The Securities and Exchange Commission announced that it has released a report detailing recommendations from panel discussions on how to improve capital raising for small businesses.
The SEC summarized the policy recommendations that were made during the 42nd Annual Government-Business Forum on Small Business Capital Formation.
The event, hosted by the Office of the Advocate for Small Business Capital Formation, was held over four 90-minute virtual sessions April 24-27. It featured speakers with in-depth knowledge of the issues facing small businesses across the country. Following the discussions, participants were invited to vote on capital raising policy recommendations submitted by members of the public.
The report sent to Congress summarizes the forum proceedings, including recommendations from participants for changes to the capital raising framework and the Commission’s responses to those recommendations.
Each day focused on a different topic facing small businesses:
–Exploring the Early-Stage Landscape: Trends and Strategies in Capital Raising
–Building Entrepreneurial Ecosystems: Laying the Groundwork to Support Small Business and Their Investors
–Investing in Small Business: Successes and Challenges Facing Smaller Funds
–Accessing Public Markets: Becoming and Staying a Public Reporting Company
The SEC said that of those who registered for the event, more than one-third identified as founders, entrepreneurs, and business leaders, while another one-third identified themselves as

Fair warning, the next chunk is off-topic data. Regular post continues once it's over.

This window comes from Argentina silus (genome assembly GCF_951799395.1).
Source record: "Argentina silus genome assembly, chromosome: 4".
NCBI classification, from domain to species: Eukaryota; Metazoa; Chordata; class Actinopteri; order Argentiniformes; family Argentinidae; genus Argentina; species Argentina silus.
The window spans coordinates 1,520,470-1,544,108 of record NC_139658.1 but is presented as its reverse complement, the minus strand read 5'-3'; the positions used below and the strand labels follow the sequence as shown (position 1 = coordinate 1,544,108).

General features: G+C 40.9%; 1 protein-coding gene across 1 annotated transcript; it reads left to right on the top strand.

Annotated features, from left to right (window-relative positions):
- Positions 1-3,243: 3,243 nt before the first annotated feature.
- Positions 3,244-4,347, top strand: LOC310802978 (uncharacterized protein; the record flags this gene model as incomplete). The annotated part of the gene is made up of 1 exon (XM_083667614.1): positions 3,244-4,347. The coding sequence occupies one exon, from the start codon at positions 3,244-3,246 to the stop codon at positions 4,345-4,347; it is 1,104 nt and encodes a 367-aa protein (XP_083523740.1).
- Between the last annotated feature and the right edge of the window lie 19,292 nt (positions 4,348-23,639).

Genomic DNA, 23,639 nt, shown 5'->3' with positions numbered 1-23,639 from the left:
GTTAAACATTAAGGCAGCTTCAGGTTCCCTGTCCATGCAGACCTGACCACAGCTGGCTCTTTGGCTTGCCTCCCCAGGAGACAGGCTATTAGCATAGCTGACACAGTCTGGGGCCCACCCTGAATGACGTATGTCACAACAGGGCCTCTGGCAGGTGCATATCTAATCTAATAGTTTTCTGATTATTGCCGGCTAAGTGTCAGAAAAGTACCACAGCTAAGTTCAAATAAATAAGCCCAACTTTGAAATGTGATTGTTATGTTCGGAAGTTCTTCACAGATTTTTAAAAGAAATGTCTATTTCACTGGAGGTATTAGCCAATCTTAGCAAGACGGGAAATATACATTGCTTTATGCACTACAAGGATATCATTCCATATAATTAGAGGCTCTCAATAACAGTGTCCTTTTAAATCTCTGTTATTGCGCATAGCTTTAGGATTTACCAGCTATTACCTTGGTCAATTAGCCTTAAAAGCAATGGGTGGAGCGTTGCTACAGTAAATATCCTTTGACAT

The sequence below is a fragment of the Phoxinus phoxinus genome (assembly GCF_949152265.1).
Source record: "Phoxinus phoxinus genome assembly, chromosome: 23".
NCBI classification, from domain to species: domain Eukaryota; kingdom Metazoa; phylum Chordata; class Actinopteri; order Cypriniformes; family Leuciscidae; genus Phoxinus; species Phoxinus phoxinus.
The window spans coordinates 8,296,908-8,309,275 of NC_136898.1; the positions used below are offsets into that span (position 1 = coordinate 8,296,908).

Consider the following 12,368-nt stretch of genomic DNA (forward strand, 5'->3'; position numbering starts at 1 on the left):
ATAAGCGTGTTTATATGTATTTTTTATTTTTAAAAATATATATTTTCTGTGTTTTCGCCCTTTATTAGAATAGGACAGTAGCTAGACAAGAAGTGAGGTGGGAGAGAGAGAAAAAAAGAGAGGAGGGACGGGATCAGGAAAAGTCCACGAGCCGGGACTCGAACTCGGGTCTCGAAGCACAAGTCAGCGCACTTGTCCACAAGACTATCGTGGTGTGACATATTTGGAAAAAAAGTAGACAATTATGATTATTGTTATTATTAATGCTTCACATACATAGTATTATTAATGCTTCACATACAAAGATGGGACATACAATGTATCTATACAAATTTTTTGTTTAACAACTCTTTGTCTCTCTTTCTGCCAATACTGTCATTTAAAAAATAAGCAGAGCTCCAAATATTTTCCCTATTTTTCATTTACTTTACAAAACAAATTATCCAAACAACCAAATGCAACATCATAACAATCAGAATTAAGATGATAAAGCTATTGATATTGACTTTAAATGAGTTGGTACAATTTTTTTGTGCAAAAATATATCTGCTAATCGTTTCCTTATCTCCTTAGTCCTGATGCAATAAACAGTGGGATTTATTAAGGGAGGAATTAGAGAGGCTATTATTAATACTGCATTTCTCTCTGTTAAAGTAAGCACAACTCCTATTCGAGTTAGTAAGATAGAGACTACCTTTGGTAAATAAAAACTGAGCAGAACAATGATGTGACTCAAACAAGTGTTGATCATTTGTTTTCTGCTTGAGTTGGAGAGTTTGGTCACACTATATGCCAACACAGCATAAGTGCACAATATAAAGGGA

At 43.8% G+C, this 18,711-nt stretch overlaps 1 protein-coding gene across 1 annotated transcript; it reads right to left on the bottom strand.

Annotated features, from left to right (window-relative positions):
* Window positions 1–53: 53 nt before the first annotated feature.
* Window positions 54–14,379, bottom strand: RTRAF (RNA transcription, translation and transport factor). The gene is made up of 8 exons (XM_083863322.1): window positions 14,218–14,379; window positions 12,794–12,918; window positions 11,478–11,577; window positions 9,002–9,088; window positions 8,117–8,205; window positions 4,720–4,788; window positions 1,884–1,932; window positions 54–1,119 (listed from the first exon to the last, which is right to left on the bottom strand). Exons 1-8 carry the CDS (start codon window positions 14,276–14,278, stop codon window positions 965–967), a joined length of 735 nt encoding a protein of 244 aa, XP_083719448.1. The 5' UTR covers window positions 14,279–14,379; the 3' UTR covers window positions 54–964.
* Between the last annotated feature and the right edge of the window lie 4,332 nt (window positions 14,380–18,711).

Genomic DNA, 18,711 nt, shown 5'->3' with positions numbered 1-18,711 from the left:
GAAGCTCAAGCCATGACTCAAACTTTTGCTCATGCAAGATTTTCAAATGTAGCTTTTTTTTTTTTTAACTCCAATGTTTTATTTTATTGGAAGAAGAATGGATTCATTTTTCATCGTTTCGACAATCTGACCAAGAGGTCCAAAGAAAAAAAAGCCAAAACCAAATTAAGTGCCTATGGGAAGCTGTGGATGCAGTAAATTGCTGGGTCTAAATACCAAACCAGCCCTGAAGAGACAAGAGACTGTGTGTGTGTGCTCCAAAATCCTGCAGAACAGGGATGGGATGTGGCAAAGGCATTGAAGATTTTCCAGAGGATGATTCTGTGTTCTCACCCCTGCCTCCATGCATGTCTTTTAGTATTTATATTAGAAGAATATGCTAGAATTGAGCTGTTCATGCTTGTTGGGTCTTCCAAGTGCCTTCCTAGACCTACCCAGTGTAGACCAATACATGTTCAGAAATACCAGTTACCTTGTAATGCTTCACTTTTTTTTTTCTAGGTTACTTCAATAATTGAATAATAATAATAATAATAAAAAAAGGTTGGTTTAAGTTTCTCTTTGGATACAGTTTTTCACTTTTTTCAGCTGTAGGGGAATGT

investors. Over 20% were individuals who own or invest in women-owned businesses, more than 25% were individuals who own or invest in minority-owned businesses, and more than 15% were individuals who own or invest in businesses located in rural areas.
In his opening remarks, SEC Chair Gary Gensler said, “As small businesses grow, they often migrate from borrowing in bank markets to capital markets. Having that breadth and depth in our markets facilitates capital formation. That’s why, consistent with our mission and Congressional mandate, we are working to make them as efficient as possible.” He added that the SEC is working on projects to increase the efficiency, integrity, and resiliency of the markets to lower costs for all businesses raising capital and increase returns for investors.
The Office of the Advocate for Small Business Capital Formation is an independent office established in January 2019 to advance the interests of small businesses within the SEC and in capital markets. It works to identify and address unique challenges faced by minority-owned, women-owned, rural, and natural disaster area small businesses and their investors.
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